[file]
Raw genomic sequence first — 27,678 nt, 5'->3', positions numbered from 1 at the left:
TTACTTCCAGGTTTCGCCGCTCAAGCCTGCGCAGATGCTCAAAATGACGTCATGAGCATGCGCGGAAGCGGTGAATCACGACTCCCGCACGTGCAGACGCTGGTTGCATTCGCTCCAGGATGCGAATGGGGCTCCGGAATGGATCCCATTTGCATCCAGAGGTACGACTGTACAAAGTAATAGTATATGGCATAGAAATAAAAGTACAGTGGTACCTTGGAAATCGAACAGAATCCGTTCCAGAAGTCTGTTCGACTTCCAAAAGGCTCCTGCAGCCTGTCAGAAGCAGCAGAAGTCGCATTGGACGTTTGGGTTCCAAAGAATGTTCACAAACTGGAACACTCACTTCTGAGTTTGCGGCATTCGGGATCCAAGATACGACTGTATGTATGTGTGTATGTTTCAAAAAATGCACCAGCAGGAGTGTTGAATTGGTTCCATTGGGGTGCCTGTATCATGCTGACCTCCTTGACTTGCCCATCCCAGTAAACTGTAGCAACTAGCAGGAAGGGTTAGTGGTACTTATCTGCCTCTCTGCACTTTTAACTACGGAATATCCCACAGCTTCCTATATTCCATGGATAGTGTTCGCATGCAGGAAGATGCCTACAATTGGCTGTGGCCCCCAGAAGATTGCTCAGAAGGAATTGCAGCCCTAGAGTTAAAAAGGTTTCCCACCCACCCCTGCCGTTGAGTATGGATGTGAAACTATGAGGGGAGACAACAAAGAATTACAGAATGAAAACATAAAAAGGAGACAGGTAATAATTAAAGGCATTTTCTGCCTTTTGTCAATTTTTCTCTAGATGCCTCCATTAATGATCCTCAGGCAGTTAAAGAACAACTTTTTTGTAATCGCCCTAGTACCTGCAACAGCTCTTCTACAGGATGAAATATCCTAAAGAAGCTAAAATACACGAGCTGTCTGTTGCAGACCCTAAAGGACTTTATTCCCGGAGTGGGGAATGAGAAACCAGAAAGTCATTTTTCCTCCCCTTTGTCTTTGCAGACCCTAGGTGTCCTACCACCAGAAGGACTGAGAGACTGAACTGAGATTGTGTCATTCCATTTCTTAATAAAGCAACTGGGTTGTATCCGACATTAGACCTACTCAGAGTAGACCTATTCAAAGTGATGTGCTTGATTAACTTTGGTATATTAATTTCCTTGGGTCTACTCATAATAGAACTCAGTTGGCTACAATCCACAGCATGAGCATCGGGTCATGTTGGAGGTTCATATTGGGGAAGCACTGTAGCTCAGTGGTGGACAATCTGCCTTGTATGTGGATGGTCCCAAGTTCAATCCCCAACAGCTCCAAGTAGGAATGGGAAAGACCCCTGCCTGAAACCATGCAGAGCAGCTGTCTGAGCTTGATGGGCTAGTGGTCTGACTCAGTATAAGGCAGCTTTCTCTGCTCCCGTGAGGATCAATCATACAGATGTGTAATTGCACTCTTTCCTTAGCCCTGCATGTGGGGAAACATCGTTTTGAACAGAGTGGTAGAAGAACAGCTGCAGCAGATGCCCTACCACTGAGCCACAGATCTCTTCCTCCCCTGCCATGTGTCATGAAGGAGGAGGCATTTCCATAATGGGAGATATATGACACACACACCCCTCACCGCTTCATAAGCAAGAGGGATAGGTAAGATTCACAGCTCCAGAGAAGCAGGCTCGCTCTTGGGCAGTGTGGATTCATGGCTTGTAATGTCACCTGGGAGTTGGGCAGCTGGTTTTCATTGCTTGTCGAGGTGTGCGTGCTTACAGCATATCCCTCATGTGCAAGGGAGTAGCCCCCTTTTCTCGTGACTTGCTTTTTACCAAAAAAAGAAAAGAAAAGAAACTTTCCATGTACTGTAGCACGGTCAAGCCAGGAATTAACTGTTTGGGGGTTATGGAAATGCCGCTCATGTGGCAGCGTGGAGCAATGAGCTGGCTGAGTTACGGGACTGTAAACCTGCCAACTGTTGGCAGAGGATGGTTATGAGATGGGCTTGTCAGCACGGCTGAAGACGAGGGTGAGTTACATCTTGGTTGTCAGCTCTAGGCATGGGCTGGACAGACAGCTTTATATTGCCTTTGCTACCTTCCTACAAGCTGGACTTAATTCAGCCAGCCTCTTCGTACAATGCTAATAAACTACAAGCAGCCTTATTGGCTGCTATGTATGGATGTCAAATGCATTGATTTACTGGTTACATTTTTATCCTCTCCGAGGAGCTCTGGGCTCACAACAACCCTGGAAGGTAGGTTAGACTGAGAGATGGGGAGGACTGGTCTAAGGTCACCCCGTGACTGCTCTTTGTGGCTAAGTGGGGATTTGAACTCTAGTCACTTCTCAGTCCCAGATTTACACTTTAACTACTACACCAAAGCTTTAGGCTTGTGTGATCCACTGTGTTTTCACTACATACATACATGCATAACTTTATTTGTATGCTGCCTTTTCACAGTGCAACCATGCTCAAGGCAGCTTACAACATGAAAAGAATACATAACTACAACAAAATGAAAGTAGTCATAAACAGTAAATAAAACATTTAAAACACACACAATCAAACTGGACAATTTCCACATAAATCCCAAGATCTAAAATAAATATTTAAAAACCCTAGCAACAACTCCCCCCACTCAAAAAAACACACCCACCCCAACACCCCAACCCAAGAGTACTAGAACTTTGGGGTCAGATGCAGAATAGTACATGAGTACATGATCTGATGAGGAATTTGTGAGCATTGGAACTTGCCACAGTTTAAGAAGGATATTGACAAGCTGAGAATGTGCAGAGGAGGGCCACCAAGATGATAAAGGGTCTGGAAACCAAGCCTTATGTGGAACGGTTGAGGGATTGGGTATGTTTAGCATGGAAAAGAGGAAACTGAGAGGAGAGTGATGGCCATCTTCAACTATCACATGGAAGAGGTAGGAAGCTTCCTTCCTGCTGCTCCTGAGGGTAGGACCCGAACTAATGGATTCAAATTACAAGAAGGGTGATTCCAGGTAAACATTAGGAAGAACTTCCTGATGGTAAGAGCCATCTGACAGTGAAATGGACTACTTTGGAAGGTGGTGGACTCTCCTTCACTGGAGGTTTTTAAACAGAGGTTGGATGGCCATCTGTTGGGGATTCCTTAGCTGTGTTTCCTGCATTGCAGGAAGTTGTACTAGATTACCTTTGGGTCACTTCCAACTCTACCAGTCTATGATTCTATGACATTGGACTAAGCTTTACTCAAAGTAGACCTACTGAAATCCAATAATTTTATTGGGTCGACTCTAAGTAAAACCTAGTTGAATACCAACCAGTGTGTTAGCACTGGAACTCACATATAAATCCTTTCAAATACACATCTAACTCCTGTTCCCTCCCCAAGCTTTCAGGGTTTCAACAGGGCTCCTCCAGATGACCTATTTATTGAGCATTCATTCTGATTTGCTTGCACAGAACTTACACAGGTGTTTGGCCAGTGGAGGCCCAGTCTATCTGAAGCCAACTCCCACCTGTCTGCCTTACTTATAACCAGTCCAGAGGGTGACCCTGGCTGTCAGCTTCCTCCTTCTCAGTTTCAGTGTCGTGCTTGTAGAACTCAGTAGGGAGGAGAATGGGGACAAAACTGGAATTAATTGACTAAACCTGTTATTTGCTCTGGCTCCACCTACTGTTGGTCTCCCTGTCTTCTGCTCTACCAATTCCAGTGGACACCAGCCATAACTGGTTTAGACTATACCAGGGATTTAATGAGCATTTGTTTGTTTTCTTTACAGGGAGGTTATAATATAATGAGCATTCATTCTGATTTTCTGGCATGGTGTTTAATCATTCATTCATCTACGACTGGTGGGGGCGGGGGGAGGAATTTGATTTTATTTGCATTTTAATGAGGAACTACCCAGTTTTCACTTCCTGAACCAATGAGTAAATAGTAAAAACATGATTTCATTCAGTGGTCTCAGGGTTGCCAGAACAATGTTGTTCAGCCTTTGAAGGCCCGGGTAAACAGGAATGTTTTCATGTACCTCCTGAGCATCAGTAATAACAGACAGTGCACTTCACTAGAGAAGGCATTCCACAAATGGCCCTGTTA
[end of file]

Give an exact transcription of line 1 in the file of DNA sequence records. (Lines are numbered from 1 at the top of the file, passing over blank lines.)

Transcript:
Raw genomic sequence first — 27,678 nt, 5'->3', positions numbered from 1 at the left: